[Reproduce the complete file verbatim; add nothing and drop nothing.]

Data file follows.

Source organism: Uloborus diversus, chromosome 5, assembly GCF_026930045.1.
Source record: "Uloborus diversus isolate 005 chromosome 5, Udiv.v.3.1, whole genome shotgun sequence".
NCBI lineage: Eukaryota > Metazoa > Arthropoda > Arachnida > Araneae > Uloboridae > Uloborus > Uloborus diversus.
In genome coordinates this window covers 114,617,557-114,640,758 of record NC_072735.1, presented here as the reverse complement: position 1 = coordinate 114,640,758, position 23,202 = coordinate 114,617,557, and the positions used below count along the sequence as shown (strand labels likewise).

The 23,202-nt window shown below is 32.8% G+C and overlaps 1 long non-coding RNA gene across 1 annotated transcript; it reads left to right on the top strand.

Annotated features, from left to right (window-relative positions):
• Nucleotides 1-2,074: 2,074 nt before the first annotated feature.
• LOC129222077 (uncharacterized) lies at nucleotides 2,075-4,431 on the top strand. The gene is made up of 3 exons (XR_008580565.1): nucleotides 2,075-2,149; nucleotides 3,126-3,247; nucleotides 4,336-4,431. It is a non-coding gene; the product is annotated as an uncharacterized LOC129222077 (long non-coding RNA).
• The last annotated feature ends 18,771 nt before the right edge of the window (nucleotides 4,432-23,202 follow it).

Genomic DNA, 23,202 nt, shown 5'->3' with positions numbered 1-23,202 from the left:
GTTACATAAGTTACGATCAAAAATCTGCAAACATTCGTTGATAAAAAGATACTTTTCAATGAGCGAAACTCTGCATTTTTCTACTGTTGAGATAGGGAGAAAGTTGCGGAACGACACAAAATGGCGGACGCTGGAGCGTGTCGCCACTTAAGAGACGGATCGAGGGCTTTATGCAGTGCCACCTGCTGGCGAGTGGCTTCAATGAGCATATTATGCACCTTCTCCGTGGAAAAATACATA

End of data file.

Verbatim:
Source organism: Uloborus diversus, chromosome 5, assembly GCF_026930045.1.
Source record: "Uloborus diversus isolate 005 chromosome 5, Udiv.v.3.1, whole genome shotgun sequence".
NCBI lineage: Eukaryota > Metazoa > Arthropoda > Arachnida > Araneae > Uloboridae > Uloborus > Uloborus diversus.
In genome coordinates this window covers 114,617,557-114,640,758 of record NC_072735.1, presented here as the reverse complement: position 1 = coordinate 114,640,758, position 23,202 = coordinate 114,617,557, and the positions used below count along the sequence as shown (strand labels likewise).

The 23,202-nt window shown below is 32.8% G+C and overlaps 1 long non-coding RNA gene across 1 annotated transcript; it reads left to right on the top strand.

Annotated features, from left to right (window-relative positions):
• Nucleotides 1-2,074: 2,074 nt before the first annotated feature.
• LOC129222077 (uncharacterized) lies at nucleotides 2,075-4,431 on the top strand. The gene is made up of 3 exons (XR_008580565.1): nucleotides 2,075-2,149; nucleotides 3,126-3,247; nucleotides 4,336-4,431. It is a non-coding gene; the product is annotated as an uncharacterized LOC129222077 (long non-coding RNA).
• The last annotated feature ends 18,771 nt before the right edge of the window (nucleotides 4,432-23,202 follow it).

Genomic DNA, 23,202 nt, shown 5'->3' with positions numbered 1-23,202 from the left:
GTTACATAAGTTACGATCAAAAATCTGCAAACATTCGTTGATAAAAAGATACTTTTCAATGAGCGAAACTCTGCATTTTTCTACTGTTGAGATAGGGAGAAAGTTGCGGAACGACACAAAATGGCGGACGCTGGAGCGTGTCGCCACTTAAGAGACGGATCGAGGGCTTTATGCAGTGCCACCTGCTGGCGAGTGGCTTCAATGAGCATATTATGCACCTTCTCCGTGGAAAAATACATA